Solar tariffs: The who, what, when, and how much of the latest AD/CVD petition

solar module tariffs

The rumors were true: A new petition has been filed to the U.S. International Trade Commission (USITC) and the U.S. Department of Commerce (DOC), to apply new tariffs (both anti-dumping and countervailing duties) to imported solar cells and modules from Southeast Asia.

As expected, the reaction from the U.S. solar industry depends on the source. The Solar Energy Industries Association (SEIA), American Clean Power Association (ACP), Advanced Energy United (United), and American Council on Renewable Energy (ACORE) united to express displeasure because of how tariffs will impact pricing and the general momentum of the marketplace:

“We are deeply concerned the AD/CVD petitions will lead to further market volatility across the U.S. solar and storage industry and create uncertainty at a time when we need effective solutions that support U.S. solar manufacturers. We need constructive actions, like the Advanced Manufacturing Tax Credit and other policies, to expand domestic solar manufacturing and deploy clean energy at scale and speed to serve growing electricity demand.”

Many solar module manufacturers and suppliers with U.S.-based operations are for the petition — and actually submitted the petition. The American Alliance for Solar Manufacturing Trade Committee, which consists of Convalt Energy, First Solar, Meyer Burger, Mission Solar, Qcells, REC Silicon, and Swift Solar, made this statement:

“This doesn’t come as a surprise. Everyone knows these Chinese-headquartered companies in Southeast Asia are benefiting from subsidies and exporting below-cost solar into the U.S. market, harming American solar manufacturers and their workers. Conditions are untenable for American solar manufacturers. SEMA will continue to fight for strong trade enforcement and onshoring our supply chain so American companies can thrive and we can usher in a new era of clean energy independence.”

From a timing perspective, we expect the Department of Commerce to initiate on the cases in about a month. Here’s the Who, What, Where, When and How Much as we know it today:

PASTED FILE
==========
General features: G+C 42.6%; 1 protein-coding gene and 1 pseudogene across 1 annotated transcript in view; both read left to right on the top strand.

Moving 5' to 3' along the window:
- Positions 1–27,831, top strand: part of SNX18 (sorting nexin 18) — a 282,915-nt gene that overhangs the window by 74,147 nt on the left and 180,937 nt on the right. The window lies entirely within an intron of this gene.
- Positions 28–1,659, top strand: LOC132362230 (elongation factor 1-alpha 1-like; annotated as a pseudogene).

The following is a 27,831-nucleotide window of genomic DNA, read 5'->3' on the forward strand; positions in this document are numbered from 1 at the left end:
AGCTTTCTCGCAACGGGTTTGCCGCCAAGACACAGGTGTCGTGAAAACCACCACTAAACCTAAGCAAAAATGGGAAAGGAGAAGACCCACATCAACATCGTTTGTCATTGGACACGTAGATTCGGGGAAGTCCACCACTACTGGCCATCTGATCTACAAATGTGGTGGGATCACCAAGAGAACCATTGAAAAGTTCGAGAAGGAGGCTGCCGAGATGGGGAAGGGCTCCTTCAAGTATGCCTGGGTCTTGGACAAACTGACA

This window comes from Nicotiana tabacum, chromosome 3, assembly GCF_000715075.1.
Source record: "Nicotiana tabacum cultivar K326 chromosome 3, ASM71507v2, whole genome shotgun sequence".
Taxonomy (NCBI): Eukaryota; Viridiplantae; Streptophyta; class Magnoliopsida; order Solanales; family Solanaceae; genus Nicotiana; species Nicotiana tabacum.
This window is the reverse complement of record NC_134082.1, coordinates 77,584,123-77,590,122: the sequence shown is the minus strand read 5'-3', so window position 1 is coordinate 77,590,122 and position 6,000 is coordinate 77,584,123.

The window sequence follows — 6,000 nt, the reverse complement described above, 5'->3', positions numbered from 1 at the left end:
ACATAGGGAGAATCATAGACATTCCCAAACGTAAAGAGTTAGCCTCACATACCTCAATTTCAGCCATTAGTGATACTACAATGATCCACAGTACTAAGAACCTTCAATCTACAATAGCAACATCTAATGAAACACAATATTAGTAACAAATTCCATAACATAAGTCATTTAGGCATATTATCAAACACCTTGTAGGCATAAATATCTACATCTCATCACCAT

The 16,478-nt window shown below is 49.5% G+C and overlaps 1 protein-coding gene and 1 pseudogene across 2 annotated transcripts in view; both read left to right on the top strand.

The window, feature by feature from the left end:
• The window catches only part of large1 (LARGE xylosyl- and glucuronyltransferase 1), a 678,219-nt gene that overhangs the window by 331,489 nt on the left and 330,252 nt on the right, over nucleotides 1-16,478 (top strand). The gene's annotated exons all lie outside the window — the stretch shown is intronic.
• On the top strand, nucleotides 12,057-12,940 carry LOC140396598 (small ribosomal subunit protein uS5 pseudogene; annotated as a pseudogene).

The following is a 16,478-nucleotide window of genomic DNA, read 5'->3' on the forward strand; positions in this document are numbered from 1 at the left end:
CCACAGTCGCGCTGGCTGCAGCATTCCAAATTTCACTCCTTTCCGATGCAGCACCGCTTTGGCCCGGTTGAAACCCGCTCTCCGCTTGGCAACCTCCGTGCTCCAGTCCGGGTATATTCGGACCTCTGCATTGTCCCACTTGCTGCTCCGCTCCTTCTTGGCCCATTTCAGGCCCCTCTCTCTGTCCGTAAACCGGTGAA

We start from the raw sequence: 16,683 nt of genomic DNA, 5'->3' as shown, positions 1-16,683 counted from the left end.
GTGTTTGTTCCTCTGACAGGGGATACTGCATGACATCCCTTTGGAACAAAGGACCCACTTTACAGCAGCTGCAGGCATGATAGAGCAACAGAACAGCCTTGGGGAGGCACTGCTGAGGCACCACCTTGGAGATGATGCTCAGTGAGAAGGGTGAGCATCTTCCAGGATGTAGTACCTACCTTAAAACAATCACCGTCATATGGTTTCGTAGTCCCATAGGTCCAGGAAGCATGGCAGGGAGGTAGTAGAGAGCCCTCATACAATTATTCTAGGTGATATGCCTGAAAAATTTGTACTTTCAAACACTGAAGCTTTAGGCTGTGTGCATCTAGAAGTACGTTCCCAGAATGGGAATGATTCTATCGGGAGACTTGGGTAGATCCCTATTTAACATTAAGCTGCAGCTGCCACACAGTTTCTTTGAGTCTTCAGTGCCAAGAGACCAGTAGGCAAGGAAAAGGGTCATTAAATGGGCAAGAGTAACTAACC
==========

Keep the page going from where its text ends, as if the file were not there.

Targeted Countries: Petitions – both AD and CVD for all countries – were filed on April 24, 2024, against Cambodia, Malaysia, Thailand, and Vietnam. India was not named (many speculated it would be). 

Country of Origin of Cell Dictates Country of Origin of Module: Per previous decisions by Commerce and CBP, the country of origin of a solar module is dictated by the country of origin of the cells contained within it. Petitioner states there may be solar modules entering the U.S. from third countries (e.g., India) that contain subject country-origin cells (i.e., cells produced in one of the 4 named countries). These solar modules would be subject to the new AD/CVD investigations. However, modules, laminates, and panels produced in a 4-SEAC country from cells produced in a third-country would not be covered by the new investigations.


Petitioners:  The Petitions were filed on behalf of the American Alliance for Solar Manufacturing Trade Committee (“AASMTC” or “Petitioner”). Members of the AASMTC are Convalt Energy; First Solar, Inc.; Hanwha Q CELLS USA, Inc.; and Mission Solar Energy LLC). The following companies are listed as supporters of the Petitions:  Meyer Burger (Americas) Ltd., REC Silicon, and Swift Solar.

The petition lays out antidumping margins for each of the subject countries and calculates an AD margin. Jinko was used as an example for Malaysia, Boviet for Vietnam, Talesun for Thailand, and Hounen Solar for the Cambodia calculations. Other Tier 1s were also cited in the petitions, including LONGi, Trina, and JA Solar.


Antidumping (AD) and Countervailing Duty (CVD) Measures:  AD/CVD measures (typically tariffs) are used to remedy the economic advantage created by unfair foreign pricing and government subsidies. The U.S. Department of Commerce is responsible for investigating dumping and subsidization. The U.S. International Trade Commission is responsible for investigating whether the domestic industry producing the “like product” (in this case, cells, modules, laminates, and panels) is experiencing “material injury” (economic harm) by reason of the dumped and subsidized imports.

Injury Allegations: The petitioners allege that SE Asian exporters are selling at prices below normal value and request that antidumping duties be imposed in an amount sufficient to offset the unfair pricing described in the reports.

In determining whether a domestic industry is experiencing material injury caused by dumped and/or subsidized imports, the Commission considers: (1) the volume of imports of the subject merchandise; (2) the effect of imports of that merchandise on prices in the United States for domestic like products; and (3) the impact of imports of such merchandise on domestic producers of domestic like products. Petitioners have provided information and argument related to each of the injury factors.